Examining the online reading behavior and performance of fifth-graders: evidence from eye-movement data

Yao Ting Sung, Ming Da Wu*, Chun Kuang Chen, Kuo En Chang

*Corresponding author for this work

Research output: Contribution to journalArticlepeer-review

20 Citations (Scopus)


Online reading is developing at an increasingly rapid rate, but the debate concerning whether learning is more effective when using hypertexts than when using traditional linear texts is still persistent. In addition, several researchers stated that online reading comprehension always starts with a question, but little empirical evidence has been gathered to investigate this claim. This study used eye-tracking technology and retrospective think aloud technique to examine online reading behaviors of fifth-graders (N = 50). The participants were asked to read four texts on the website. The present study employed a three-way mixed design: 2 (reading ability: high vs. low) × 2 (reading goals: with vs. without) × 2 (text types: hypertext vs. linear text). The dependent variables were eye-movement indices and the frequencies of using online reading strategy. The results show that fifth-graders, irrespective of their reading ability, found it difficult to navigate the non-linear structure of hypertexts when searching for and integrating information. When they read with goals, they adjusted their reading speed and the focus of their attention. Their offline reading ability also influenced their online reading performance. These results suggest that online reading skills and strategies have to be taught in order to enhance the online reading abilities of elementary-school students.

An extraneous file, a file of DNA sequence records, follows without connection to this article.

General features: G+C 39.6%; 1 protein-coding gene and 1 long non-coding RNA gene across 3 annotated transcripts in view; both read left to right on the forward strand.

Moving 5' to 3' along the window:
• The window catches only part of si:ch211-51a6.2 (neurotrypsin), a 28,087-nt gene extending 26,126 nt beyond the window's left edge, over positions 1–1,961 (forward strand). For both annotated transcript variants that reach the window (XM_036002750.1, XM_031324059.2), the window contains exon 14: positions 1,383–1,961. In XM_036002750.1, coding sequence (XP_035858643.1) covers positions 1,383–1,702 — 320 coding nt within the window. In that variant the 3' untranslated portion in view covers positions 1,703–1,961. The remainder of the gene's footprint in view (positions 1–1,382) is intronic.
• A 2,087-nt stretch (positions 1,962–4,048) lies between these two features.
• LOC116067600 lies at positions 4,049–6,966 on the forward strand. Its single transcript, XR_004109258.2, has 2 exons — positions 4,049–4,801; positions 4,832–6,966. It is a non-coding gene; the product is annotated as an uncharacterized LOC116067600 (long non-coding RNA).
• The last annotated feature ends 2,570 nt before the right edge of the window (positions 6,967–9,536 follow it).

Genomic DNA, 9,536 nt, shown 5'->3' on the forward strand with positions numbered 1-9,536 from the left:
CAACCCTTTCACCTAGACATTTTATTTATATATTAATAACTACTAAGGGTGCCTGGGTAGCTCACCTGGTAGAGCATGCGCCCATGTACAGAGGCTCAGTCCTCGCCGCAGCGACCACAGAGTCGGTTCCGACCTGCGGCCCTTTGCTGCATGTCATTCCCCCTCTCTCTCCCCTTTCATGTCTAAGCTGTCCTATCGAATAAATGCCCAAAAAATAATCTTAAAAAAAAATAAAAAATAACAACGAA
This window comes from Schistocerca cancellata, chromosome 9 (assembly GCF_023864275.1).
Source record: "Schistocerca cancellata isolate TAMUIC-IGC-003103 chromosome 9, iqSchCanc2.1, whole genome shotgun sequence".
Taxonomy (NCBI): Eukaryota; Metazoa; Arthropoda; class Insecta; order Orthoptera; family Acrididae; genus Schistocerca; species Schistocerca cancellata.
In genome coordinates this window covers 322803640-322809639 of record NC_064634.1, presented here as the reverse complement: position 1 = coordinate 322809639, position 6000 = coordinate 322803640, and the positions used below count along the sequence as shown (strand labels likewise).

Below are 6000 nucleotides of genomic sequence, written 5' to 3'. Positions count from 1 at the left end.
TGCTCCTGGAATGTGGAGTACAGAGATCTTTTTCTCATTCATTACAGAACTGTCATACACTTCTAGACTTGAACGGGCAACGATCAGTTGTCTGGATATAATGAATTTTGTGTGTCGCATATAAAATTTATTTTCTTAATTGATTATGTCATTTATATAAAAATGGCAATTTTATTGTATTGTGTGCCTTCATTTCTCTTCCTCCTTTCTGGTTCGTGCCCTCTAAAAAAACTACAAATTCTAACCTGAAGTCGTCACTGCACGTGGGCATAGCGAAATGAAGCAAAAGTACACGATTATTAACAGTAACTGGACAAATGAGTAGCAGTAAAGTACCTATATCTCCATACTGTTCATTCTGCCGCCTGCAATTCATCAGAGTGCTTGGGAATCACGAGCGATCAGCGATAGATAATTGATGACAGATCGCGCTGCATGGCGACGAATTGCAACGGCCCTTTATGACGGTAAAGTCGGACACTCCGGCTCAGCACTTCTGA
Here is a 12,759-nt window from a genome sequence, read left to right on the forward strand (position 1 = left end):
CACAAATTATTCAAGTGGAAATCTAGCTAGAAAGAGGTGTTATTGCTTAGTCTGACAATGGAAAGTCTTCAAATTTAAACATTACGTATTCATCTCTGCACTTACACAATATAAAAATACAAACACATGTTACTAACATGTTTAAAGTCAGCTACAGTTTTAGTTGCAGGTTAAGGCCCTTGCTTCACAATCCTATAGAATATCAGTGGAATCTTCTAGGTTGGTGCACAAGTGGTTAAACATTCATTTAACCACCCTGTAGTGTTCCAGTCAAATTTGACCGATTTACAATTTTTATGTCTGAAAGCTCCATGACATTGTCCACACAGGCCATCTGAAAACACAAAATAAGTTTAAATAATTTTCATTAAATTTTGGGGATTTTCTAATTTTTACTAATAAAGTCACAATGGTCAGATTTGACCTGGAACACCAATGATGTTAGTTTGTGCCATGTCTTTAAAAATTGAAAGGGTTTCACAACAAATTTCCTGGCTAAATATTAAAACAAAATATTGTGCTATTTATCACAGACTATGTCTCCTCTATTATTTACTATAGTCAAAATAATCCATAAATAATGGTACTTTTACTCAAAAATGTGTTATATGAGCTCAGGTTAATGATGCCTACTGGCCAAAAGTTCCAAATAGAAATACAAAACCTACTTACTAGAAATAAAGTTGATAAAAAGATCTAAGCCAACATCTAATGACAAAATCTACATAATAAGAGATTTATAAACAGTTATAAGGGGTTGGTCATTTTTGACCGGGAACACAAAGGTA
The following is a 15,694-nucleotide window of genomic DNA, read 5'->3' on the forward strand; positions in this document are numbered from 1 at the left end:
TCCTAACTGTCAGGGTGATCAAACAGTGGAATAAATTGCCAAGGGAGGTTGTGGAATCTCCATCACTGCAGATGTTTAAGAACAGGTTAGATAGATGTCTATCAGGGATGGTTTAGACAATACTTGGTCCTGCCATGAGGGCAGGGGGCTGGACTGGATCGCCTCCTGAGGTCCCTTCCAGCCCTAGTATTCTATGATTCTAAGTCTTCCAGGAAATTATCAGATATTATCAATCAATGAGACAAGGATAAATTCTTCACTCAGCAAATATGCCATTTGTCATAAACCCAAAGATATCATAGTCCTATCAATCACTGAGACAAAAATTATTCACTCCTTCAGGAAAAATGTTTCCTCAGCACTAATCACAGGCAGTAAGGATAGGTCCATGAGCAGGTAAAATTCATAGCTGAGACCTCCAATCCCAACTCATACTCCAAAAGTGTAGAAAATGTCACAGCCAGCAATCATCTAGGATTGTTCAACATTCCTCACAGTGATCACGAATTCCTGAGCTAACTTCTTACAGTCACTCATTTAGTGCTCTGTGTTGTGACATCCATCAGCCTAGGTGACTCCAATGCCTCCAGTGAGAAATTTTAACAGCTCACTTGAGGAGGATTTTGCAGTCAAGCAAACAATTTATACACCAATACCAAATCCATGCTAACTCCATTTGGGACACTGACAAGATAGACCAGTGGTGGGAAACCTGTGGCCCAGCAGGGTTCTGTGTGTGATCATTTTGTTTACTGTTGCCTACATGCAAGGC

Original languageEnglish
Article number665
JournalFrontiers in Psychology
Publication statusPublished - 2015 May 28


  • comprehension process
  • eye movement
  • hypertext
  • online reading
  • reading strategy

ASJC Scopus subject areas

  • Psychology(all)


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